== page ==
Monday 26 March 2007

PM Hosts Reception for Inspiring Scientists

Along with more than 100 other scientists, I was invited to attend a Downing Street reception to mark the contribution that young scientists, engineers and researchers make to the UK's economy and quality of life.

Stood on the doorstep of 10 Downing Street before attending Tony Blair’s reception for young scientists.

From the press release:

“The PM told them that science was vitally important to the future of Britain, which should be a magnet for attracting the best people in the field.  The event, part of National Science and Engineering Week, celebrated those who inspire other young people to become the scientists of tomorrow - including science and engineering ambassadors. Other guests included those who have made breakthroughs in medicine, transport and new technology.”

The Prime Minister said: "Science is vitally important to the future of Britain. We have to be a magnet for scientific endeavour, attracting the best people and turning scientific knowledge into commercial enterprise. We need our young people today to embrace science and to realise that a career in science is an exciting prospect. These scientists provide the advice and practical examples to truly inspire.

Saturday 3 March 2007

Voice of the Future 2007

I recently attended the Voice of the Future 2007 (VOF) event organised by the Royal Society of Chemistry at Portcullis House in London.

The event was designed to to enable dialogue between more than 200 young scientists, from A-level science students to postdocs and engineers, and members of parliament.  The main focuses of the event were an hour-long session with the Science Minister, Malcolm Wicks MP, followed by nearly two hours of questions answered by members of the Science & Technology Select Committee.

Also we had arranged beforehand to meet our local MPs Andrew Smith (Oxford East) and Dr Evan Harris (Oxford West and Abingdon and member of the select committee) which gave us the opportunity to address some issues face to face.

The Committee selected questions submitted by the audience during lunch and did their best to answer them - although in our opinion they seemingly hand-picked those which were relatively easy for them to discuss such as climate change and sustainable energy and scientific strategies to tackle them, nanotechnology, or if and how creationism should be taught in schools (as belief).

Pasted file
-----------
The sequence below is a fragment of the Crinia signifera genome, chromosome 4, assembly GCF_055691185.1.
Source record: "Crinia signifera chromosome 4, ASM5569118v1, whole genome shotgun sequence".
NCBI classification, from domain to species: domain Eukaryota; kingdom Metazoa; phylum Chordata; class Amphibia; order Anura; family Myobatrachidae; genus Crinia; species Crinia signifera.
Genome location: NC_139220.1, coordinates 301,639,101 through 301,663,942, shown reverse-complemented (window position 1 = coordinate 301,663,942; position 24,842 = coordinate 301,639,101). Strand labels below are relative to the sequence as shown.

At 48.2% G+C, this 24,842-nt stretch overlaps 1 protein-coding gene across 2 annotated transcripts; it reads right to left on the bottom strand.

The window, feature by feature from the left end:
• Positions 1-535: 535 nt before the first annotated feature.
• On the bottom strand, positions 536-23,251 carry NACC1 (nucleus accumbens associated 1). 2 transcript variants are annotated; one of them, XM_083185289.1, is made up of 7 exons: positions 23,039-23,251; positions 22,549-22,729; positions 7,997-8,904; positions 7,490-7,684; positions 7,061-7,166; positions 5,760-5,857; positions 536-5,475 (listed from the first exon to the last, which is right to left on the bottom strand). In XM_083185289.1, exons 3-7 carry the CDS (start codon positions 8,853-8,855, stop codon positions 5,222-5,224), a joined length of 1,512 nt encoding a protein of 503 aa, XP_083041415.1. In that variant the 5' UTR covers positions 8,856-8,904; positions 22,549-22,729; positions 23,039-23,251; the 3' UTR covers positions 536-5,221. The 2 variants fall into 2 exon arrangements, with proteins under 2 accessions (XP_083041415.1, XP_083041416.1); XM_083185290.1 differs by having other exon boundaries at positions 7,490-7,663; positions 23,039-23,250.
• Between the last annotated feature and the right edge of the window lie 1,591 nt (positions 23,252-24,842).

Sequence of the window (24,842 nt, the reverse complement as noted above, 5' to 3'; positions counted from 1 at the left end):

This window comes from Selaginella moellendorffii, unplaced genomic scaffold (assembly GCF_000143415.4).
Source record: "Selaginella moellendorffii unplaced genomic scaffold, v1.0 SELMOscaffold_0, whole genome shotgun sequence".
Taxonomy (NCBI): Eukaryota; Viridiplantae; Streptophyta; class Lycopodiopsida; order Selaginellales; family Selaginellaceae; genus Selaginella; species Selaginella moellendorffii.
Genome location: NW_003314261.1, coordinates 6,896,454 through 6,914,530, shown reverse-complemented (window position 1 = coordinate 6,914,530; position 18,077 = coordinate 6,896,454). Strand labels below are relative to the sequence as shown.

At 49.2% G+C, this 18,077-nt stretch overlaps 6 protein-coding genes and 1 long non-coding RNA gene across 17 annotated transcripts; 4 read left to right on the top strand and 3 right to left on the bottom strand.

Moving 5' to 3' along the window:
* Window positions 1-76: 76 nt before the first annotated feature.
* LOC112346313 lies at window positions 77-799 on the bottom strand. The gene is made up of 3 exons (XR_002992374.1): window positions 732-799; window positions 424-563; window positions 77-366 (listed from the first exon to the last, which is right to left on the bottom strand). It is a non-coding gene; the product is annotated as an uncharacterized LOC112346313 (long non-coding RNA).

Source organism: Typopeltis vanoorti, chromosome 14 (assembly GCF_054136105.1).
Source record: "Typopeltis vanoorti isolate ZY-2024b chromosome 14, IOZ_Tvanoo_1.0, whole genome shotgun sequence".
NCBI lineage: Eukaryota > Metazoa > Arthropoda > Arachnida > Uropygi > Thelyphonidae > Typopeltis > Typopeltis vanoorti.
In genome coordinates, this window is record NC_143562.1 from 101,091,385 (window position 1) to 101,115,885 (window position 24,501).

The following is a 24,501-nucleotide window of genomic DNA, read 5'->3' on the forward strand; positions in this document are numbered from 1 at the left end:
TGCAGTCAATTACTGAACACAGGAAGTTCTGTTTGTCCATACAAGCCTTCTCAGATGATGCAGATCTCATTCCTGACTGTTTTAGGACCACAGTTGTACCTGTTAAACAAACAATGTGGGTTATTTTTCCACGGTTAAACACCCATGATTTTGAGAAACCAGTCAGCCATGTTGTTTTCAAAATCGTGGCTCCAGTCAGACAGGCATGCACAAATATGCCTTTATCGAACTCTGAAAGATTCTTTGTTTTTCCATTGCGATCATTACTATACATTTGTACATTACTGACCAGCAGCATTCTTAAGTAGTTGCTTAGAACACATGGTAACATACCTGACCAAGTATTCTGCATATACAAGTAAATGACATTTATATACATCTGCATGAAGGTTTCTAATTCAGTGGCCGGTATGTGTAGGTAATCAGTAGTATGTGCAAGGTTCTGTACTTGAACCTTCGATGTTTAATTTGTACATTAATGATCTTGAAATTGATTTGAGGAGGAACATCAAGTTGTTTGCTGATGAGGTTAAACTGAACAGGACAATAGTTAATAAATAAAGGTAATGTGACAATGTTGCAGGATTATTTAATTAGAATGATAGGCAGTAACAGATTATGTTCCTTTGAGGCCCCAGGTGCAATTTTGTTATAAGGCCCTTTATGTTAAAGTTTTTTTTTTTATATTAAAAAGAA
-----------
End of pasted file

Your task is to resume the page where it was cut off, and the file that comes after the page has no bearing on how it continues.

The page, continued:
From the RSC Website:

More than 200 young scientists and engineers from all over the UK attended the House of Commons to meet Science Minister Malcolm Wicks and members of the Science and Technology Select Committee (STSC).

The Voice of the Future Event, organised by the Royal Society of Chemistry's Parliamentary Affairs team, saw Mr Wicks give a speech which covered a number of important scientific issues, including climate change and the fight to improve healthcare on all frontiers.  Mr Wicks said: "This is a tremendously exciting time to be involved in scientific disciplines."  He was then asked a number of questions by the audience. One student asked why the government had sanctioned cuts to the research budget - to which Mr Wicks replied that his department (The Department for Trade and Industry) had to balance its books just like any other organisation. In this case, the cuts had been made to compensate for loss making projects such as those in the collapsed MG Rover.  Whilst the government was not happy to make the cuts, Mr Wicks described them as a blip, and said that the Labour Government had doubled science spending since coming to power.  Mr Wicks was also asked about the closure of Reading University's Physics Department, as well as renewable energy and energy security.

Back Row (from Left to Right) Mr. James Cottam (Oxford University), Mr. Ramin Lolachi (Oxford University), Dr. Evan Harris MP, Mr. Phil Willis (MP and Chair of Select Committee), Dr. Richard Pike (RSC Chief Executive) , Miss Anne Osterrieder (Oxford Brookes University), Dr. Imogen Sparkes (Oxford Brookes University), Dr. Brian Iddon MP, Dr. Stephen Benn (Parliamentary Advisor to the RSC).  Front Row (from Left to Right) Mr. Leigh Fletcher (Oxford University), Mr. Richard Branch (Oxford University), Dr. Carly Howett (Oxford University), Mr. Hugh Mortimer (Oxford University)

Voice of the Future also featured a special science "Question Time", chaired by Phil Willis MP, in which STSC members fielded questions from the audience as in the popular BBC TV show of the same name. RSC chief executive Dr Richard Pike was on the panel, as were Des Turner and Brian Iddon MPs.  The panel were asked about creationism being taught in schools, clean coal technology and making the school science curriculum more exciting.  Voice of the Future is one of a number of events taking place in Parliament during National Science week - but the only one in which both Mr Wicks and the Select Committee have both taken part.  Members of the UK Youth Parliament and some A-level students were among the young scientists in attendance.

RSC chief executive Dr Richard Pike said: "This was a unique opportunity for young scientists from all over the country to find out first hand how science is dealt with by government and parliament.  The Select Committee spends its whole year asking questions - on this occasion they were answering them!"  The young scientists and engineers also had the opportunity to meet their local constituency MPs.